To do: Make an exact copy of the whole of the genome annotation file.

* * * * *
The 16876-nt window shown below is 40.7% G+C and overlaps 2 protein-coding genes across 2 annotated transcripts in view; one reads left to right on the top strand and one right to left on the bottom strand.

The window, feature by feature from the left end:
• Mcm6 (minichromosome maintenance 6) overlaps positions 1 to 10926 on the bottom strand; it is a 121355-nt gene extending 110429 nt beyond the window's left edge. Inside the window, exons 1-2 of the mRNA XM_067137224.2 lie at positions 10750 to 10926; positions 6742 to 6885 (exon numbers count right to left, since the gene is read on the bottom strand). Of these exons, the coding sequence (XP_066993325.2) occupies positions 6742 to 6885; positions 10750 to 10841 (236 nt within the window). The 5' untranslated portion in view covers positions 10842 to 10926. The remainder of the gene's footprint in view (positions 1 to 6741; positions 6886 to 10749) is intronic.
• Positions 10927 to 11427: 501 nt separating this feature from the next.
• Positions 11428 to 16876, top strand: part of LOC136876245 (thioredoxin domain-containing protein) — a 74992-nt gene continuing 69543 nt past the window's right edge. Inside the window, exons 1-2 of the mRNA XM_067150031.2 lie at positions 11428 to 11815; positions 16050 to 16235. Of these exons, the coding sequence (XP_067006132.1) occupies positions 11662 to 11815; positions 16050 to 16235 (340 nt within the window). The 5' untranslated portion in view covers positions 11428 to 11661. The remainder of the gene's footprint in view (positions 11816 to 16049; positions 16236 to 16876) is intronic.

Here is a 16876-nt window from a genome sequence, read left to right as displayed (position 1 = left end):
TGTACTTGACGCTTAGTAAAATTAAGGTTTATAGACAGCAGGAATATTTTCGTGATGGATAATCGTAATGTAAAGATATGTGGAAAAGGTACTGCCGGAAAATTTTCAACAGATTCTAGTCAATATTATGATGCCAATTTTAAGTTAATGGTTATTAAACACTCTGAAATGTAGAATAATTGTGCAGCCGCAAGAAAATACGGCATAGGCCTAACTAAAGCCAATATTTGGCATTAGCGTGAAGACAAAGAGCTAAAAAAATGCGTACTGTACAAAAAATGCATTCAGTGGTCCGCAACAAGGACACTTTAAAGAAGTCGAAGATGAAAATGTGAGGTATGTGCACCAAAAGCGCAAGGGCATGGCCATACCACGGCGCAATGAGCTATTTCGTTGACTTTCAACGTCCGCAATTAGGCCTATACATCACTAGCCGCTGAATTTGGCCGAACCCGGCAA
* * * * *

The 16876-nt window shown below is 40.7% G+C and overlaps 2 protein-coding genes across 2 annotated transcripts in view; one reads left to right on the top strand and one right to left on the bottom strand.

The window, feature by feature from the left end:
• Mcm6 (minichromosome maintenance 6) overlaps positions 1 to 10926 on the bottom strand; it is a 121355-nt gene extending 110429 nt beyond the window's left edge. Inside the window, exons 1-2 of the mRNA XM_067137224.2 lie at positions 10750 to 10926; positions 6742 to 6885 (exon numbers count right to left, since the gene is read on the bottom strand). Of these exons, the coding sequence (XP_066993325.2) occupies positions 6742 to 6885; positions 10750 to 10841 (236 nt within the window). The 5' untranslated portion in view covers positions 10842 to 10926. The remainder of the gene's footprint in view (positions 1 to 6741; positions 6886 to 10749) is intronic.
• Positions 10927 to 11427: 501 nt separating this feature from the next.
• Positions 11428 to 16876, top strand: part of LOC136876245 (thioredoxin domain-containing protein) — a 74992-nt gene continuing 69543 nt past the window's right edge. Inside the window, exons 1-2 of the mRNA XM_067150031.2 lie at positions 11428 to 11815; positions 16050 to 16235. Of these exons, the coding sequence (XP_067006132.1) occupies positions 11662 to 11815; positions 16050 to 16235 (340 nt within the window). The 5' untranslated portion in view covers positions 11428 to 11661. The remainder of the gene's footprint in view (positions 11816 to 16049; positions 16236 to 16876) is intronic.

Here is a 16876-nt window from a genome sequence, read left to right as displayed (position 1 = left end):
TGTACTTGACGCTTAGTAAAATTAAGGTTTATAGACAGCAGGAATATTTTCGTGATGGATAATCGTAATGTAAAGATATGTGGAAAAGGTACTGCCGGAAAATTTTCAACAGATTCTAGTCAATATTATGATGCCAATTTTAAGTTAATGGTTATTAAACACTCTGAAATGTAGAATAATTGTGCAGCCGCAAGAAAATACGGCATAGGCCTAACTAAAGCCAATATTTGGCATTAGCGTGAAGACAAAGAGCTAAAAAAATGCGTACTGTACAAAAAATGCATTCAGTGGTCCGCAACAAGGACACTTTAAAGAAGTCGAAGATGAAAATGTGAGGTATGTGCACCAAAAGCGCAAGGGCATGGCCATACCACGGCGCAATGAGCTATTTCGTTGACTTTCAACGTCCGCAATTAGGCCTATACATCACTAGCCGCTGAATTTGGCCGAACCCGGCAA